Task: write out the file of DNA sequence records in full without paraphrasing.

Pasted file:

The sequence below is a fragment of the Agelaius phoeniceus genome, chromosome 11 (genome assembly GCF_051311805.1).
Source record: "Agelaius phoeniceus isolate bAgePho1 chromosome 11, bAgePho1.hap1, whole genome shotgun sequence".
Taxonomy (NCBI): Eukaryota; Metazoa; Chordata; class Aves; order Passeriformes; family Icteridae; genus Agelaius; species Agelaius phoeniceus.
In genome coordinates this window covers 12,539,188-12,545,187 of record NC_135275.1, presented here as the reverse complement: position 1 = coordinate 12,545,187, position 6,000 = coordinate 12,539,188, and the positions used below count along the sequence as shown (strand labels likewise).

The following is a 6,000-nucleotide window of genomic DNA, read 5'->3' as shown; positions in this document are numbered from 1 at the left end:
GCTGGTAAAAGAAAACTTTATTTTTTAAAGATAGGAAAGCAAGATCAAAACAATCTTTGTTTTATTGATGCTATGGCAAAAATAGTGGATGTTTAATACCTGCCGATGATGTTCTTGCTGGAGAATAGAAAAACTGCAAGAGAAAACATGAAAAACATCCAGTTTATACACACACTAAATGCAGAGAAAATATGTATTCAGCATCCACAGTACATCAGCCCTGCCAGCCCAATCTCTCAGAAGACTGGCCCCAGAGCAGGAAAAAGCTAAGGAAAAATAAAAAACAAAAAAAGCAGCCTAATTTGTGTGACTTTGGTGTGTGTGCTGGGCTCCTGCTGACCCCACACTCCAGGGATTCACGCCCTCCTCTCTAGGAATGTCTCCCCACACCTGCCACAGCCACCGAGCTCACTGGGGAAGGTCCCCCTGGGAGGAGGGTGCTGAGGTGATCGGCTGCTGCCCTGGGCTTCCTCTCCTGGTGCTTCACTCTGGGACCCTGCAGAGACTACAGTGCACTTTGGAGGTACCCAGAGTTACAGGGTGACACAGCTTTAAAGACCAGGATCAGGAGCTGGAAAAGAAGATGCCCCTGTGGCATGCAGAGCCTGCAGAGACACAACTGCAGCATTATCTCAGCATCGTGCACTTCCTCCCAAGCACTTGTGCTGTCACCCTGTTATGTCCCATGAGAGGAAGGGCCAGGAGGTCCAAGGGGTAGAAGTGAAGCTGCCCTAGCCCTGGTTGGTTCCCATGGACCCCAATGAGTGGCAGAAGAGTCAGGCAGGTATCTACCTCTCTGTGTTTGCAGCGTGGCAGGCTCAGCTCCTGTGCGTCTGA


The sequence below is a fragment of the Agelaius phoeniceus genome, chromosome 11 (genome assembly GCF_051311805.1).
Source record: "Agelaius phoeniceus isolate bAgePho1 chromosome 11, bAgePho1.hap1, whole genome shotgun sequence".
Taxonomy (NCBI): Eukaryota; Metazoa; Chordata; class Aves; order Passeriformes; family Icteridae; genus Agelaius; species Agelaius phoeniceus.
In genome coordinates this window covers 12,539,188-12,545,187 of record NC_135275.1, presented here as the reverse complement: position 1 = coordinate 12,545,187, position 6,000 = coordinate 12,539,188, and the positions used below count along the sequence as shown (strand labels likewise).

The following is a 6,000-nucleotide window of genomic DNA, read 5'->3' as shown; positions in this document are numbered from 1 at the left end:
GCTGGTAAAAGAAAACTTTATTTTTTAAAGATAGGAAAGCAAGATCAAAACAATCTTTGTTTTATTGATGCTATGGCAAAAATAGTGGATGTTTAATACCTGCCGATGATGTTCTTGCTGGAGAATAGAAAAACTGCAAGAGAAAACATGAAAAACATCCAGTTTATACACACACTAAATGCAGAGAAAATATGTATTCAGCATCCACAGTACATCAGCCCTGCCAGCCCAATCTCTCAGAAGACTGGCCCCAGAGCAGGAAAAAGCTAAGGAAAAATAAAAAACAAAAAAAGCAGCCTAATTTGTGTGACTTTGGTGTGTGTGCTGGGCTCCTGCTGACCCCACACTCCAGGGATTCACGCCCTCCTCTCTAGGAATGTCTCCCCACACCTGCCACAGCCACCGAGCTCACTGGGGAAGGTCCCCCTGGGAGGAGGGTGCTGAGGTGATCGGCTGCTGCCCTGGGCTTCCTCTCCTGGTGCTTCACTCTGGGACCCTGCAGAGACTACAGTGCACTTTGGAGGTACCCAGAGTTACAGGGTGACACAGCTTTAAAGACCAGGATCAGGAGCTGGAAAAGAAGATGCCCCTGTGGCATGCAGAGCCTGCAGAGACACAACTGCAGCATTATCTCAGCATCGTGCACTTCCTCCCAAGCACTTGTGCTGTCACCCTGTTATGTCCCATGAGAGGAAGGGCCAGGAGGTCCAAGGGGTAGAAGTGAAGCTGCCCTAGCCCTGGTTGGTTCCCATGGACCCCAATGAGTGGCAGAAGAGTCAGGCAGGTATCTACCTCTCTGTGTTTGCAGCGTGGCAGGCTCAGCTCCTGTGCGTCTGA